Nikon this week announced the results of its 46th Small World Photomicrography contest. Below, you can see the top 20 entries selected by the judges.
“The goal of the Nikon Small World competition has been to share microscopic imagery that visually blends art and science for the general public,” said Eric Flem, communications manager of Nikon Instruments, adding, “As imaging techniques and technologies become more advanced, we are proud to showcase imagery that this blend of research, creativity, imaging technology, and expertise can bring to scientific discovery. This year’s first-place winner (below) is a stunning example.”
Created by Maryland-based Daniel Castranova, with assistance from Bakary Samasa, the winning entry actually comprises 350 individual images stitched together.
As per Nikon: “This image is particularly significant because it was taken as part of an imaging effort that helped Castranova’s team make a groundbreaking discovery — zebrafish have lymphatic vessels inside their skull that were previously thought to occur only in mammals. Their occurrence in fish, a much easier subject to raise, experiment with, and photograph, could expedite and revolutionize research related to treatments for diseases that occur in the human brain, including cancer and Alzheimer’s.”
Nikon’s global photo contest grows with new options for young photographers
Nikon’s annual global photo contest now has two new categories. The company announced today that the 2016-17 competition will also give out a 100th anniversary award, as well as a Next Generation award for photographers under age 30. Neville Brody, a veteran photographer with a portfolio that includes everything from album covers to corporate shoots, will serve as the lead judge.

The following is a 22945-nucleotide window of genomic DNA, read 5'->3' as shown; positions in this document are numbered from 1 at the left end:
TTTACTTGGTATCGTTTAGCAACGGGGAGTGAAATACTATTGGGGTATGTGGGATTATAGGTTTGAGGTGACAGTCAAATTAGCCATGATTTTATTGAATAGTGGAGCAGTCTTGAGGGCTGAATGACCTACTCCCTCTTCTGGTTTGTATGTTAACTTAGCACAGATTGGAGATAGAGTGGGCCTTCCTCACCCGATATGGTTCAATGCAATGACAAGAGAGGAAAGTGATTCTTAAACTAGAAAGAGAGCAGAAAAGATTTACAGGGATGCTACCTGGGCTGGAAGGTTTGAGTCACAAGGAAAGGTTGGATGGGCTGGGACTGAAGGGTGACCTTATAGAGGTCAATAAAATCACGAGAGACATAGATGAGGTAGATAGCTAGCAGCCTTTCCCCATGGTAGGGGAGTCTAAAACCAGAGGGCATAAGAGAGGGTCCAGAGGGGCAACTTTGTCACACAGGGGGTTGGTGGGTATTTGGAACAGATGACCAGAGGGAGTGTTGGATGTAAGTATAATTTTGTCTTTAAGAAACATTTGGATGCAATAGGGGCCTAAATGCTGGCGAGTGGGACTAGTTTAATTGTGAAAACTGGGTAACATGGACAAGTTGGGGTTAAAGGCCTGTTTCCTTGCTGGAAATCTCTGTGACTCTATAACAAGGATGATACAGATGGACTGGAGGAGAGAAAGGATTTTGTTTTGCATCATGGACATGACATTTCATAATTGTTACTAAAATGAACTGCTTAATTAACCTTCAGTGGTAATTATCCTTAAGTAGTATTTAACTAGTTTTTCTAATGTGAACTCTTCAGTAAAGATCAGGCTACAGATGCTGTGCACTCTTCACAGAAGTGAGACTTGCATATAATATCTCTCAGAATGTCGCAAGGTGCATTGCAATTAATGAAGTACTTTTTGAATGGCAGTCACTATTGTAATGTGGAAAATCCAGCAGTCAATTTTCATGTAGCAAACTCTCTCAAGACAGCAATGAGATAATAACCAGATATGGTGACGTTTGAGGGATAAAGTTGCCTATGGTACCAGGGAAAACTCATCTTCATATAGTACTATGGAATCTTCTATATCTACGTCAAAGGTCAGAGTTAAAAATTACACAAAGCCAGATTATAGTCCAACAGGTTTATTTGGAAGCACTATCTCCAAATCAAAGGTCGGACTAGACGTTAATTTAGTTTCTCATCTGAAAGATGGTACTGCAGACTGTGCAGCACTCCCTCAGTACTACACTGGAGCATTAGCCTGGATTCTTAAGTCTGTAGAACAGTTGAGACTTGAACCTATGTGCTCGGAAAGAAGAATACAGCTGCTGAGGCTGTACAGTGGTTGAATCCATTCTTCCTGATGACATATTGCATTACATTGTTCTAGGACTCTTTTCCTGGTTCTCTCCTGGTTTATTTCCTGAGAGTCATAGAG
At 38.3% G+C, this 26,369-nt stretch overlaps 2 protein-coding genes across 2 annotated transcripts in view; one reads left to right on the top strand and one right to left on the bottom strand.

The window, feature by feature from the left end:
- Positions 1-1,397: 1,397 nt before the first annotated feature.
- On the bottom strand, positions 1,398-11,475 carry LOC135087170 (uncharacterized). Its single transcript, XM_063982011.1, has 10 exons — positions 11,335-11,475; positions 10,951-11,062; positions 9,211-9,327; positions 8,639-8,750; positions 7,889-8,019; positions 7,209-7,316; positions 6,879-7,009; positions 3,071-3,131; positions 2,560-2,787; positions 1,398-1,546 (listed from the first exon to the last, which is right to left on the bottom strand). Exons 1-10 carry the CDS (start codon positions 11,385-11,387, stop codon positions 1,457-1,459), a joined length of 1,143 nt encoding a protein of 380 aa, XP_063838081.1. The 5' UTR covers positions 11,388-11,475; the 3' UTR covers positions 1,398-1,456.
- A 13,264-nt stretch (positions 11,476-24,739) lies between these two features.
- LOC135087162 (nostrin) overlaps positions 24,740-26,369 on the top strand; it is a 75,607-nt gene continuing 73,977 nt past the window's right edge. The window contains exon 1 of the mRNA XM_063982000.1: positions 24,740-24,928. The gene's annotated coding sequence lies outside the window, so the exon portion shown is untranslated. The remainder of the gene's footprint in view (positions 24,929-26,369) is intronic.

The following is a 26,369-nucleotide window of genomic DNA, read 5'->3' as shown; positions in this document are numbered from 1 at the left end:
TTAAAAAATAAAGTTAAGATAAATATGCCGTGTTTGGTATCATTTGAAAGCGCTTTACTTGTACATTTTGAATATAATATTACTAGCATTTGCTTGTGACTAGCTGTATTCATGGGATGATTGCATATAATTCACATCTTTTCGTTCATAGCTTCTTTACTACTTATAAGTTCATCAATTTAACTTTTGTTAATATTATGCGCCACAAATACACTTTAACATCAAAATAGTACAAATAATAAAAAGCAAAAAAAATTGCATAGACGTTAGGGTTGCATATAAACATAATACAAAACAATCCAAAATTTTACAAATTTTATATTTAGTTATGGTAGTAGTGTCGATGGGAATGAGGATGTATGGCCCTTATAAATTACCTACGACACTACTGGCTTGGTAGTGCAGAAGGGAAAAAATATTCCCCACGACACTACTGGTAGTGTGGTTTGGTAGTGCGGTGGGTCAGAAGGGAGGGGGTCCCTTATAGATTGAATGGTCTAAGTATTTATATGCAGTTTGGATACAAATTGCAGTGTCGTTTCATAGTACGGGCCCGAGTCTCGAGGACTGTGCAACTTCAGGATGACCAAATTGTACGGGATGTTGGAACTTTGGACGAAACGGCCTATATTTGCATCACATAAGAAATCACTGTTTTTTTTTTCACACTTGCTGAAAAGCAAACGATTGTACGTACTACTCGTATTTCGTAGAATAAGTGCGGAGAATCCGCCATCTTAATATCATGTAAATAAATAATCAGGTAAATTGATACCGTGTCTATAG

Next year, Nikon will turn 100 years old, and to celebrate, the company is giving away a Nikon D5 with the AF-S Nikkor 24-70mm f/2.8E ED VR lens, as well as 500,000 yen, which is just shy of $5,000. Unlike the other contest categories though, the winning photo from the 100th anniversary category must be shot with Nikon gear. The theme? Celebration, of course.
See the brilliant winning images of the 2016 Sony World Photo Awards
Asghar Khamseh has been named L'Iris d'Or Photographer of the Year of the 2016 Sony World Photography Awards. The Iranian photojournalist won for a series of portraits ("Fire of Hatred") highlighting the violent act of acid throwing against women and children in Iran. Khamseh takes home the $25,000 prize.
Khamseh was one of sixty photographers from around the world who were named National Awards winners of the 2016 Sony World Photography Awards, in partnership with the World Photography Organisation, on March 21. The judges, who announced the overall winners on April 21, said of Khamseh's work: "Portraits of disfigurement resulting from social violence are undoubtedly a hard-hitting subject, and one which the longstanding tradition of documentary photography does not shy away from. The power of Asghar Khamseh’s imposing series ‘Fire of Hatred’ is such that he enables the viewer to face head-on intimate images, which could be testing to examine closely, with empathy and respect which in turn allows the viewer to become a witness and not just a spectator. The Jury were united in their admiration of this work and the light it shed on the tragic practice it exposes."